Biotransformation of dietary components is crucial for their in vivo biological activities after oral ingestion because the process of drug metabolism notably influences drugs effects and toxicity. In the research of nobiletin metabolites, by comparing supercritical fluid chromatography (SFC) profiles of metabolite mixtures with the synthesized standard compounds, three major metabolites were proved to be 4′-demethylnobiletin, 3′-demethylnobiletin, and 3′,4′-didemethylnobilietin in mouse urine . Further research had demonstrated that 3′,4′-didemethylnobilietin exhibited greater bioactivities than nobiletin. As another example, it has been confirmed that 5-demethylnobiletin had strong antiproliferative effects on cancer cells. Thus, urine samples were collected from mice fed with 5-demethylnobiletin and processed for HPLC-ESI-MS analysis. Three major metabolites were characterized as 5,3′-didemethylnobiletin, 5,4′-didemethylnobiletin, and 5,3′,4′-tridemethylnobiletin. Cell viability assay in human colon cancer cells demonstrated that these three metabolites showed IC50 of 0.12, 5.5, and 4.2 M in SW620 cells, while 5-demethylnobiletin at 10 M only caused 37% inhibition . Hence, it can be concluded that PMFs in citrus peels may produce much stronger active anticancer compounds through biotransformation.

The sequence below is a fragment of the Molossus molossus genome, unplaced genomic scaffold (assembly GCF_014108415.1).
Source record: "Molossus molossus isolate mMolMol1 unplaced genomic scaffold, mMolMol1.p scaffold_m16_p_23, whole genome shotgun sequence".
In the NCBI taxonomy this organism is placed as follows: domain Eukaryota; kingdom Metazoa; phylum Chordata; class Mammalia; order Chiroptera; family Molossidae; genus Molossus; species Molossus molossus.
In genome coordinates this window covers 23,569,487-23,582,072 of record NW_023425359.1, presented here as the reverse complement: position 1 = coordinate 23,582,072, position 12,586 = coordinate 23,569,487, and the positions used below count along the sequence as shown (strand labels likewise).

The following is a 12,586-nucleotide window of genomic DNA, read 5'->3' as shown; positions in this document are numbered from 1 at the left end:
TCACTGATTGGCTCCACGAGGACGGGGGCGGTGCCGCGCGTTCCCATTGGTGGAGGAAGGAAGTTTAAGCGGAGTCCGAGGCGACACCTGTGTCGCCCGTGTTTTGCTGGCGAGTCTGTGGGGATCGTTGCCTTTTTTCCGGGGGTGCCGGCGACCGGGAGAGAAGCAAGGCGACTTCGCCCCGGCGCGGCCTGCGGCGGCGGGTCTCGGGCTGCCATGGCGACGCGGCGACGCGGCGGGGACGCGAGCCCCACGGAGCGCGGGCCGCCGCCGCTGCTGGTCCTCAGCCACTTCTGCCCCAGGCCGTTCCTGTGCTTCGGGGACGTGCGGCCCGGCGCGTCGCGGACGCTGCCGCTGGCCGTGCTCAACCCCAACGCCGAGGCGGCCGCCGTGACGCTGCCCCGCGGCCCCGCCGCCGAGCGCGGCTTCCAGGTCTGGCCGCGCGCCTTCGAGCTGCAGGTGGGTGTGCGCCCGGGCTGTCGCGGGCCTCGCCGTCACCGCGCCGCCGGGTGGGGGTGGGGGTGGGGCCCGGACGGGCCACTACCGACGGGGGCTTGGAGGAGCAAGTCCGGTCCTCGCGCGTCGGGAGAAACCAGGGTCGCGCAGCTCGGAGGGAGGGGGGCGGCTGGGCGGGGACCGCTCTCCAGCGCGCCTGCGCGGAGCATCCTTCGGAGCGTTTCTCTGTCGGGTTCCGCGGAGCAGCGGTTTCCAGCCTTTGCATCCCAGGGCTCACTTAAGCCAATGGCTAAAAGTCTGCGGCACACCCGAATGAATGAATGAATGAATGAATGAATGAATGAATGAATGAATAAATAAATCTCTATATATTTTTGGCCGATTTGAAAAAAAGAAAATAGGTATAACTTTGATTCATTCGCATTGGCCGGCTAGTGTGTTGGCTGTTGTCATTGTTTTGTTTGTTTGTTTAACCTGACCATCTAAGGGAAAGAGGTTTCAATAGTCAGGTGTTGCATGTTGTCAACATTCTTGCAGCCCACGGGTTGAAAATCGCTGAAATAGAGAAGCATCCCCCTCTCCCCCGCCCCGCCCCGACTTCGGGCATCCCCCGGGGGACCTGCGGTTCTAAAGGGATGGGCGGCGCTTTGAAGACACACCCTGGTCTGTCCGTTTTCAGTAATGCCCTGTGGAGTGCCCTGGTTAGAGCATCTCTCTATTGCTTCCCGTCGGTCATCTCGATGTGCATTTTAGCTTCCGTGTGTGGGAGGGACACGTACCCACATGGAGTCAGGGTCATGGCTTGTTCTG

Taken all together, a considerable number of well-established lines of evidence have confirmed that flavonoids in citrus peel exhibit a remarkable spectrum of efficacious biological activities, particularly in antitumorigenesis. Excellent permeability through membrane allows citrus flavonoids to possess great bioavailability which consequently attracts researchers to perform scientific studies for effective disease prevention and treatment. There are more modified flavonoids in citrus peel being investigated, which could offer help to improve dose-effect relationship greatly and advance the security and stability of compounds.
Conflict of Interests
The authors declare that there is no conflict of interests regarding the publication of this paper.
This study was supported by the National Natural Science Foundation of China (Grant nos. 81172837 and 31270050), the Tianjin Research Program of Application Foundation and Advanced Technology (Grant no. 13JCQNJC12200), and the Tianjin Innovative Research Team Grant of Agriculture Storage and Procession (TD-12-5049).
- M. Danihelová and E. Šturdík, “Flavonoid natural sources and their importance in the human diet,” Potravinarstvo, vol. 5, no. 4, pp. 12–24, 2011.
- K. C. Ock, J. C. Sang, and W. O. Song, “Estimated dietary flavonoid intake and major food sources of U.S. adults,” Journal of Nutrition, vol. 137, no. 5, pp. 1244–1252, 2007.
- S. Li, H. Wang, L. Guo, H. Zhao, and C.-T. Ho, “Chemistry and bioactivity of nobiletin and its metabolites,” Journal of Functional Foods, vol. 6, pp. 2–10, 2014.
- J. M. Assini, E. E. Mulvihill, B. G. Sutherland et al., “Naringenin prevents cholesterol-induced systemic inflammation, metabolic dysregulation, and atherosclerosis in Ldlr/mice,” Journal of Lipid Research, vol. 54, no. 3, pp. 711–724, 2013.